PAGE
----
United States District Court, E.D. North Carolina, Western Division
W. FLANAGAN, UNITED STATES DISTRICT JUDGE
a federal prisoner proceeding pro se, filed this petition for
a writ of habeas corpus pursuant to 28 U.S.C. § 2241.
The matter is before the court on respondent's motion to
dismiss (DE 9), filed pursuant to Federal Rule of Civil
Procedure 12(b)(1). The motion has been fully briefed and
thus the issues raised are ripe for decision. For the reasons
explained below, respondent's motion to dismiss is
granted, and the petition is dismissed without prejudice.
April 14, 2010, petitioner pleaded guilty, pursuant to a
written plea agreement, to bank robbery, in violation of 18
U.S.C. § 2113(a) (count one), and possession of a
firearm during and in relation to a crime of violence, in
violation of 18 U.S.C. § 924(c)(1)(A)(ii) (count two).
United States v. Smalls, No. 1:10-CR-8-MR-1 (W.D.
N.C. Apr. 14, 2010 & Oct. 18, 2010). T h e s e n t e n c
i n g court sentenced petitioner to 178 months'
imprisonment on count one and 84 months' imprisonment on
count two, and ordered the terms to run consecutively.
Id. (Oct. 18, 2010). Petitioner appealed his
conviction and sentence, but the Fourth Circuit affirmed.
Id. (June 9, 2011). Petitioner filed his first
motion to vacate, set aside, or correct his sentence pursuant
to 28 U.S.C. § 2255 on August 20, 2012, which the
sentencing court denied. Id. (May 21, 2014).
Petitioner filed second motion to vacate on June 27, 2016,
arguing that his conviction and sentence on count two in
light of Johnson v. United States, 135 S.Ct. 2551
(2015). Id. (June 27, 2016). The sentencing court
denied the second motion without prejudice to petitioner
seeking authorization from the Fourth Circuit to file a
second or successive petition. Id. (July 26, 2016).
12, 2017, petitioner filed the instant pro se petition for a
writ of habeas corpus pursuant to 28 U.S.C. § 2241.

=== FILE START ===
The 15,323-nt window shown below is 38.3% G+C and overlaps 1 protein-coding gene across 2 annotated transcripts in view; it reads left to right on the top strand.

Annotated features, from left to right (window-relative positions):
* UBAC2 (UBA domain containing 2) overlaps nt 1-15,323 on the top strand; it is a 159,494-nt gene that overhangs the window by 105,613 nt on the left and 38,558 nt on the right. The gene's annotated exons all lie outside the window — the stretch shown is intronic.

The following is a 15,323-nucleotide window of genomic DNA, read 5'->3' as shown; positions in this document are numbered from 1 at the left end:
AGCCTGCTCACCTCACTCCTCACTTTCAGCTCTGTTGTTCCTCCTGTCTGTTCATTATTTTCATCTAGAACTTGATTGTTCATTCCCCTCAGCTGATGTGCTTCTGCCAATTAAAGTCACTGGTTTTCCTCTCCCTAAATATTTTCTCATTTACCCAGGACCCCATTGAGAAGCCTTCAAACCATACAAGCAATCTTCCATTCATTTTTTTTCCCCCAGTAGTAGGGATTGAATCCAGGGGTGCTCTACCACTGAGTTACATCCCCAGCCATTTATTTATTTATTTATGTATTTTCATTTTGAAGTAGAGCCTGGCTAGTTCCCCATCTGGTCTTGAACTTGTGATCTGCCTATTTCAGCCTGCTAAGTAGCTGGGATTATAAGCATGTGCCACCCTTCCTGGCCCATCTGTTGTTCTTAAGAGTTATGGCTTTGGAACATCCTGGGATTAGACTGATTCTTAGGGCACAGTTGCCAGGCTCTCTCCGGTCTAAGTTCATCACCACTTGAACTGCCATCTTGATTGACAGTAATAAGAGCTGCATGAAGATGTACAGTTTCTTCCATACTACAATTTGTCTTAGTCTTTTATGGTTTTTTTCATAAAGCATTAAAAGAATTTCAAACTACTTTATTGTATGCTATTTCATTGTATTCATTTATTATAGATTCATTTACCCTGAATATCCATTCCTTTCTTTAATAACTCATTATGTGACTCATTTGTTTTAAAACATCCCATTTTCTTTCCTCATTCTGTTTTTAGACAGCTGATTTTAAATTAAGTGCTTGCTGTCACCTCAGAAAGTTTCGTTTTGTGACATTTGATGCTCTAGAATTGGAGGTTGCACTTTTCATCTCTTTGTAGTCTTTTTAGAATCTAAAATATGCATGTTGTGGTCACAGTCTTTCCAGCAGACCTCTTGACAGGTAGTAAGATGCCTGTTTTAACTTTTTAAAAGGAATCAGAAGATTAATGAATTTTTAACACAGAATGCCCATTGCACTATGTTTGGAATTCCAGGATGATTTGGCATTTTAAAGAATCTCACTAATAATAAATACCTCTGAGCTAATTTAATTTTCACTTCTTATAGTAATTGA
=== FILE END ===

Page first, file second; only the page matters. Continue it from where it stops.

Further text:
Petitioner alleges his sentence should be vacated because he
no longer qualifies for the career offender enhancement under
Mathis v. United States, 136 S.Ct. 2243 (2016).
Petitioner also alleges his bank robbery sentence is
unreasonable in light of Dean v. United States, 137
S.Ct. 1170 (2017). On May 14, 2018, respondent filed motion
to dismiss the petition pursuant to Fed.R.Civ.P. 12(b)(1),
arguing the court lacks subject matter jurisdiction.
Standard of Review
12(b)(1) motion challenges the court's subject matter
jurisdiction, and the petitioner bears the burden of showing
that federal jurisdiction is appropriate when challenged by
the respondent. McNutt v. Gen. Motors Acceptance
Corp., 298 U.S. 178, 189 (1936); Adams v. Bain,
697 F.2d 1213, 1219 (4th Cir. 1982). The motion may either 1)
assert the complaint fails to state facts upon which subject
matter jurisdiction may be based, or 2) attack the factual
basis for subject matter jurisdiction, apart from the
complaint. Bain, 697 F.2d at 1219. Under the former
assertion, the moving party contends that the complaint
“simply fails to allege facts upon which subject matter
jurisdiction can be based.” Id. In that case,
“the [petitioner], in effect, is afforded the same
procedural protection as he would receive under a Rule
12(b)(6) consideration.” Id. “[T]he
facts alleged in the complaint are taken as true, and the
motion must be denied if the complaint alleges sufficient
facts to invoke subject matter jurisdiction.” Kerns